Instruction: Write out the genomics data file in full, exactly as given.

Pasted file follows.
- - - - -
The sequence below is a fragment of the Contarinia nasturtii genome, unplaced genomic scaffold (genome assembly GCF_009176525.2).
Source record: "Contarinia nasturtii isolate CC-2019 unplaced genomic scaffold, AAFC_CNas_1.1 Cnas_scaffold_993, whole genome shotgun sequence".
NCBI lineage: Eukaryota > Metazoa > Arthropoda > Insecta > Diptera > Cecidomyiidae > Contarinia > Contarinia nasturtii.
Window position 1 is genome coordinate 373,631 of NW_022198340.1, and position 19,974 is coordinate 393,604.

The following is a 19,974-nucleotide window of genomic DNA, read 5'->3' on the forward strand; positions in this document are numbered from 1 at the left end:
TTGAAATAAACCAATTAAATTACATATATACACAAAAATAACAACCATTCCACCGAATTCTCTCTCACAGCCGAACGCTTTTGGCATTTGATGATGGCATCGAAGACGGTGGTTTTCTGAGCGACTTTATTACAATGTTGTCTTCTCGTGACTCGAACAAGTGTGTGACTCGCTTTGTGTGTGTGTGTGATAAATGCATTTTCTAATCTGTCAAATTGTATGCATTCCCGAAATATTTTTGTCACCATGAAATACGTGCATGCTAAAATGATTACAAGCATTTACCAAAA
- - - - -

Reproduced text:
The sequence below is a fragment of the Contarinia nasturtii genome, unplaced genomic scaffold (genome assembly GCF_009176525.2).
Source record: "Contarinia nasturtii isolate CC-2019 unplaced genomic scaffold, AAFC_CNas_1.1 Cnas_scaffold_993, whole genome shotgun sequence".
NCBI lineage: Eukaryota > Metazoa > Arthropoda > Insecta > Diptera > Cecidomyiidae > Contarinia > Contarinia nasturtii.
Window position 1 is genome coordinate 373,631 of NW_022198340.1, and position 19,974 is coordinate 393,604.

The following is a 19,974-nucleotide window of genomic DNA, read 5'->3' on the forward strand; positions in this document are numbered from 1 at the left end:
TTGAAATAAACCAATTAAATTACATATATACACAAAAATAACAACCATTCCACCGAATTCTCTCTCACAGCCGAACGCTTTTGGCATTTGATGATGGCATCGAAGACGGTGGTTTTCTGAGCGACTTTATTACAATGTTGTCTTCTCGTGACTCGAACAAGTGTGTGACTCGCTTTGTGTGTGTGTGTGATAAATGCATTTTCTAATCTGTCAAATTGTATGCATTCCCGAAATATTTTTGTCACCATGAAATACGTGCATGCTAAAATGATTACAAGCATTTACCAAAA